2. Push-pull. This refers to the way in which subscribers can get updates from the CRL. Most CRLs today require subscribers to pull the current update. A few private RAs (see below) employ a push methodology. There is a significant difference in cost and complexity and, more importantly, the line of demarcation between the RAs and the subscriber's responsibility and liability. For lessened liability alone, most RAs prefer the pull mode.
  3. Up link/down link. There are two transmissions in the CRL process: the link from the revoking agent to the CRL and the distribution by the CRL to the subscribing universe. Much work has been exerted by RAs to increase the efficiency of the latter process; but because it depends on the revoking agency, the uplink is often an Achilles' heel. Obviously, the overall time is a combination of both processes, plus file update time.
  4. Cross domain. The world of certificates can involve multiple domains and hierarchies. Each domain has a need to know the validity status of all certificates used within its bounds. In some large extranet environments, this may involve multiple and multi-layer RA and CRL structures. Think this one through very carefully and be aware that the relationships may change each time the network encompasses a new environment.
  5. Integrity. A major way to undermine the trustworthiness of a PKI environment is to compromise the integrity of the CRL process. If one cannot ensure the continued validity of the certificate population, the entire system is at risk.
  6. Archiving. How long should individual CRLs be kept, and for what purposes?
  7. Liabilities and commitments. These should be clearly, unambiguously, and completely stated by all parties involved. In any case of message or transaction compromise traceable to faulty PKI process, the RA is invariably going to be involved. Ensure a common understanding.

As one might expect, CAs and RAs come in a variety of types. Some of the more common are:

  1. Full-service public CA, providing RA, certificate generation, issuance, and life-cycle management [Examples: VeriSign, U.S. Postal Service (USPS), TradeWave]
  2. Branded public CA, providing RA, certificate issuance, and life cycle management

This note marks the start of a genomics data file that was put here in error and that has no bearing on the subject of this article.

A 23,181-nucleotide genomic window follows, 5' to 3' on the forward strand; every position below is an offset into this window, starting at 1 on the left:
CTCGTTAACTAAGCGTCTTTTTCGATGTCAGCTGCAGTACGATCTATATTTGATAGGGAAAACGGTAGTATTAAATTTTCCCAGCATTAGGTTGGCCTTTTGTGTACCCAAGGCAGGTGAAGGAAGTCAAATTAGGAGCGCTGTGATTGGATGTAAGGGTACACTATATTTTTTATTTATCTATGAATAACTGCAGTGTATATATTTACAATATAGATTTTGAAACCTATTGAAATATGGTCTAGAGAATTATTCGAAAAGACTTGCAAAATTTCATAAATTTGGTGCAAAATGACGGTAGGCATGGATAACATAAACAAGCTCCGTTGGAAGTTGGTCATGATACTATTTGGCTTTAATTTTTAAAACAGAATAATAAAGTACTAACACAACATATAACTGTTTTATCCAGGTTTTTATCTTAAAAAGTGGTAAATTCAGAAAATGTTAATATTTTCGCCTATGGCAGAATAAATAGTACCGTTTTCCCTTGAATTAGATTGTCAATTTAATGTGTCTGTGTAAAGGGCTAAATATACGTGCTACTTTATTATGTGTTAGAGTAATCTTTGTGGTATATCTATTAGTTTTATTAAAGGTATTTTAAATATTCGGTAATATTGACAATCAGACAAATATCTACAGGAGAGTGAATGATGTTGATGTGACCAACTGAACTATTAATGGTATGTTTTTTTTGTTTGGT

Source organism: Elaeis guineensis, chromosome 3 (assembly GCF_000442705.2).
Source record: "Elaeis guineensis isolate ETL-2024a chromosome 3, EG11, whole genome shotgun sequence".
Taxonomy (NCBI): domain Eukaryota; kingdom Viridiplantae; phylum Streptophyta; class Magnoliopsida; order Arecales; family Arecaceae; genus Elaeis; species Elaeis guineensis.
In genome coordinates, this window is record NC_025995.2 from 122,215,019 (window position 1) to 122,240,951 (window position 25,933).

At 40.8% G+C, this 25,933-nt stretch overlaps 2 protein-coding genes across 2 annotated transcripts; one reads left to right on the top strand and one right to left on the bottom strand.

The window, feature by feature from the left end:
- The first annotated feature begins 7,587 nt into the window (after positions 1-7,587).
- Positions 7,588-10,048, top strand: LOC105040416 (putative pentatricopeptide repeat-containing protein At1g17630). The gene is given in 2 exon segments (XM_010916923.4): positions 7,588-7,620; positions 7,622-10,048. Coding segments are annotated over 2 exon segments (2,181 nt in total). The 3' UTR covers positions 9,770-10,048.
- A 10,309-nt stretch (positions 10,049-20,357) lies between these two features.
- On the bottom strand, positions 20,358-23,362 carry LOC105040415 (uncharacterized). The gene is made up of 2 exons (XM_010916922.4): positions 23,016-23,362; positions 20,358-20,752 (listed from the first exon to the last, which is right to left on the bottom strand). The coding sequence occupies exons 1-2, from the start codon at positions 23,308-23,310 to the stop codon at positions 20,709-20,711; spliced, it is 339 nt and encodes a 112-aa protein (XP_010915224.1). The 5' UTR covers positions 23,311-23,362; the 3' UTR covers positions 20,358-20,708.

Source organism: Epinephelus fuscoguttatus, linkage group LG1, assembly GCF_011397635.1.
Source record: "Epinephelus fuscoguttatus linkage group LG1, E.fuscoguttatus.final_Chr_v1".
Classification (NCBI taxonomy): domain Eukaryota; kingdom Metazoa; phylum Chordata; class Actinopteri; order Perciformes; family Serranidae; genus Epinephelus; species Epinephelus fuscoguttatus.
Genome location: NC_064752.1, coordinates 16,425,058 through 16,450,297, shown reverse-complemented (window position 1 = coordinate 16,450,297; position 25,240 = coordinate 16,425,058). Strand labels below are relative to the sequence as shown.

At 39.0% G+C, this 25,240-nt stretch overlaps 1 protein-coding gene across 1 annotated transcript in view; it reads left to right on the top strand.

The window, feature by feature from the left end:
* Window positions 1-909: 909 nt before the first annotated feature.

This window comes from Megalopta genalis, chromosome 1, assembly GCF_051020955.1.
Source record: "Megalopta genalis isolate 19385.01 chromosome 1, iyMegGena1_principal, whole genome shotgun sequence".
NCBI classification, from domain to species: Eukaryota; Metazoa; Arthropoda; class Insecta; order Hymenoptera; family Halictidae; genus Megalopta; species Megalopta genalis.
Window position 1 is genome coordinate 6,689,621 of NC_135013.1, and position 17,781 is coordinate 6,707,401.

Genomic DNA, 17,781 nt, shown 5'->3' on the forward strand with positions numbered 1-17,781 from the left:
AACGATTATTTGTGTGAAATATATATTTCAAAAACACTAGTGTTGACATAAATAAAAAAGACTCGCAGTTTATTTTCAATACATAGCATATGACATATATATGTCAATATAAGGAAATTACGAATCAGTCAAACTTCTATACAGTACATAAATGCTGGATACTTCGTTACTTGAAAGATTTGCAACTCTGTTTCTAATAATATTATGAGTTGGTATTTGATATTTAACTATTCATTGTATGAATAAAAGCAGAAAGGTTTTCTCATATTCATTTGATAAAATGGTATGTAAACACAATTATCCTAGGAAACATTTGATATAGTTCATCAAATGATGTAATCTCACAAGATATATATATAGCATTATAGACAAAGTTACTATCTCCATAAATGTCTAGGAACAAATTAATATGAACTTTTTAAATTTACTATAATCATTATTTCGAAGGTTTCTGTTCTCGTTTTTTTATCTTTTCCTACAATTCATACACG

3. Certificates generated by a trusted party [Examples: VeriSign and GTE CyberTrust; IDMetrix/GTE CyberTrust and Sumitomo Bank/VeriSign]
  4. Private CAs, using CA turnkey system solutions internally [Examples: ScotiaBank (Entrust), Lexis-Nexis (VeriSign On-Site)]
  5. IBM Vault Registry

There are also wide variations in trust structure models. This is driven by the business process and network architecture:

  • Hierarchical trust (a classical hierarchy that may involve multiple levels and a large number of individual domains)
  • VeriSign, Entrust
  • X.509v3 certificates
  • One-to-one binding of certificate and public key
  • Web of Trust (a variation on peer relationships between domains)
  • PGP
  • Many-to-one binding of certificates and public key
  • Constrained or lattice-of-trust structures
  • Hybrid of hierarchical and Web models
  • Xcert

There are a large number of standards, guidelines, and practices that are applicable to PKI. This is both a blessing and a curse. The most common are listed below. Individual explanations can be obtained from several Web sites.

  • X.500 Directory Services and X.509 Authentication
  • Common Criteria (CC)
  • ANSI X9 series
  • DoD standards
  • S/MIME, SSL, IPSec
  • SET
  • ABA guidelines
  • Digital signatures, certification practices
  • FIPS Publications 46, 140-1, 180-1, 186

CA/RA Targets of Evaluation. To comprehensively assess the trustworthiness of the individual CA/RA and the associated processes, Deloitte & Touche has developed the following list of required evaluation targets.

  • System level (in support of the CA/RA process and certificate usage if applicable):
    -System components comprising CA/RA environment
    -Network devices
    -Firewalls, routers, and switches
    -Network servers
    -IP addresses of all devices
    -Client workstations
    -Operating systems and application software
    -Cryptographic devices
    -Physical security, monitoring, and authentication capabilities
  • Data object level (in support of the CA/RA process and certificate usage):
    -Data structures used
    -Critical information flows
    -Configuration management of critical data items
    -Cryptographic data
    -Sensitive software applications
    -Audit records
    -Subscriber and certificate data
    -Standards compliance where appropriate
  • Application and operational level (repeated from above):
    -Certificate policy
    -Named set of rules governing certificate usage, with common security requirements tailored to the operating environment within the enterprise